Mexico registered its smallest trade deficit in three years as last year's gains in exports of manufactured goods helped offset a widening gap in its petroleum products trade.
The country ran up a $157 million deficit in December, bringing the full-year 2017 trade deficit to $10.88 billion, the National Statistics Institute said Friday. December exports rose 7.9% to $35.82 billion, and imports rose 8.4% to $35.98 billion.
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For the full year, exports were up 9.5% from 2016 at $409.49 billion, and imports increased by 8.6% to $420.37 billion. The country, which exports crude oil but imports most of its natural gas and gasoline, had an $18.4 billion deficit in petroleum trade and a $7.53 billion surplus in nonpetroleum trade.
Manufacturing exports rose 8.5% to $364.49 billion, led by an 11.8% increase in shipments of vehicles and auto parts, while agricultural exports were 8.9% higher than the previous year at $15.97 billion.
The year was marked by sharp swings in the value of the Mexican peso as the U.S., Mexico and Canada embarked on negotiations to rewrite the North American Free Trade Agreement. The peso hit a record low against the U.S. dollar in January, recovered by midyear, and weakened again toward the end of 2017 amid fears that U.S. President Donald Trump could decide to pull the U.S. out of the trade pact.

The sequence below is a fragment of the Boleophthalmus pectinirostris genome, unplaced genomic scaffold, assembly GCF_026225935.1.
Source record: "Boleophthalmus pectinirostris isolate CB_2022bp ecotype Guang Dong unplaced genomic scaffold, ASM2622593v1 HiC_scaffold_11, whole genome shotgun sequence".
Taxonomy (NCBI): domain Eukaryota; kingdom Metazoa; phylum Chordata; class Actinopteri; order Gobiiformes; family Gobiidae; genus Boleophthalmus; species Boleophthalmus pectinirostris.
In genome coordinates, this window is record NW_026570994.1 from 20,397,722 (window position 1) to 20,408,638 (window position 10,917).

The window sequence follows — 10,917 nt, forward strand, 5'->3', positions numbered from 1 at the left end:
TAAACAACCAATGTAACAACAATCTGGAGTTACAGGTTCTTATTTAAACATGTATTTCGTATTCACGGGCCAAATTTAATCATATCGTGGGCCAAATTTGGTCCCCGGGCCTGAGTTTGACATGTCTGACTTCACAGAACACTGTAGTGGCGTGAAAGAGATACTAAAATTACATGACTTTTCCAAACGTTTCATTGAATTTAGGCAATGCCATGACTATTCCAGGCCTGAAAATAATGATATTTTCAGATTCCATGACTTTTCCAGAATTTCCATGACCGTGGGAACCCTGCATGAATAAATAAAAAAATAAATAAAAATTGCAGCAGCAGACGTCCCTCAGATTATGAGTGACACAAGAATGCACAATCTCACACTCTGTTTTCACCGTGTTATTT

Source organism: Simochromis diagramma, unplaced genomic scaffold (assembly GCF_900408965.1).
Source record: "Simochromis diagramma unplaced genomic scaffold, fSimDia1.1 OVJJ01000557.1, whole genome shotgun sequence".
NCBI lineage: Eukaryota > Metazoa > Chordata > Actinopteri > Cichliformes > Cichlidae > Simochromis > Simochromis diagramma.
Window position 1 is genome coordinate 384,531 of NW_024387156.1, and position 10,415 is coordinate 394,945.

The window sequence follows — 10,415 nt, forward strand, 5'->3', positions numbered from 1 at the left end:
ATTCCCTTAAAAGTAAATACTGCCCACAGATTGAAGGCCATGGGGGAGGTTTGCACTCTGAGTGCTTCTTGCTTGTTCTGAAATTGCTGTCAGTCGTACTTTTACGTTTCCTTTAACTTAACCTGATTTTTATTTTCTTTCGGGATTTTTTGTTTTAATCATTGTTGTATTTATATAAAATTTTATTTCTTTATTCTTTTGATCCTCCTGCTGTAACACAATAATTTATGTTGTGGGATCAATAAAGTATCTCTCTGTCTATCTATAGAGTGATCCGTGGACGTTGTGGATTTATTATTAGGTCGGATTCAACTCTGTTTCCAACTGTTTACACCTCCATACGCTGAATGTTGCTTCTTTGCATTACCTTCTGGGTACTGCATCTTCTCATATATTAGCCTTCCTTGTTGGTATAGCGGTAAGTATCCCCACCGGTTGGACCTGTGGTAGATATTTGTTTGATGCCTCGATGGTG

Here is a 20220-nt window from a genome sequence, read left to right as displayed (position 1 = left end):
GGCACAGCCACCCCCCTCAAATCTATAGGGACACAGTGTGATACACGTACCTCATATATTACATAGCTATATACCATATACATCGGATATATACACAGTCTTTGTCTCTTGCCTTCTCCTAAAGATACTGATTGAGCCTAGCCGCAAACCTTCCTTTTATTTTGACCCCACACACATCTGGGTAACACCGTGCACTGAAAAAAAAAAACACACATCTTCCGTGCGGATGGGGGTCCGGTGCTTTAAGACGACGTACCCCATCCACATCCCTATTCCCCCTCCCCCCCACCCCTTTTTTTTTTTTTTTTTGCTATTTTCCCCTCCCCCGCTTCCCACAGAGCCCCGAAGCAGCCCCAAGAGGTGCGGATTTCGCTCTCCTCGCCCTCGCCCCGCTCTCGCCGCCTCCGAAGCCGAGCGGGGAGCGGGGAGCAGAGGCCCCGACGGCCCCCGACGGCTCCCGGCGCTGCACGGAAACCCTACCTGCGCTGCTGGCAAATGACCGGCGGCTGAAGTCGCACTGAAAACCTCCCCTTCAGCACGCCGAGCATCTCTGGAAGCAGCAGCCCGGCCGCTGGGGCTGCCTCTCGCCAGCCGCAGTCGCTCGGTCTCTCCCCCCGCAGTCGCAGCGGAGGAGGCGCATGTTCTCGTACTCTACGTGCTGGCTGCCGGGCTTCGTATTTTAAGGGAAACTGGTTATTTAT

The peso has appreciated in recent weeks, however, amid optimism that progress will be made in the sixth round of Nafta talks, under way this week in Montreal, Canada.
One of Mr. Trump's aims in seeking to overhaul Nafta is to reduce the U.S. trade deficit with Mexico. The U.S. had a $65.68 billion deficit in goods trade with Mexico through November of 2017, compared with a $64.35 billion deficit in all of 2016, according to the U.S. Census Bureau. The Census Bureau is due to release trade data for December on Feb. 6.
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(END) Dow Jones Newswires
January 26, 2018 09:49 ET (14:49 GMT)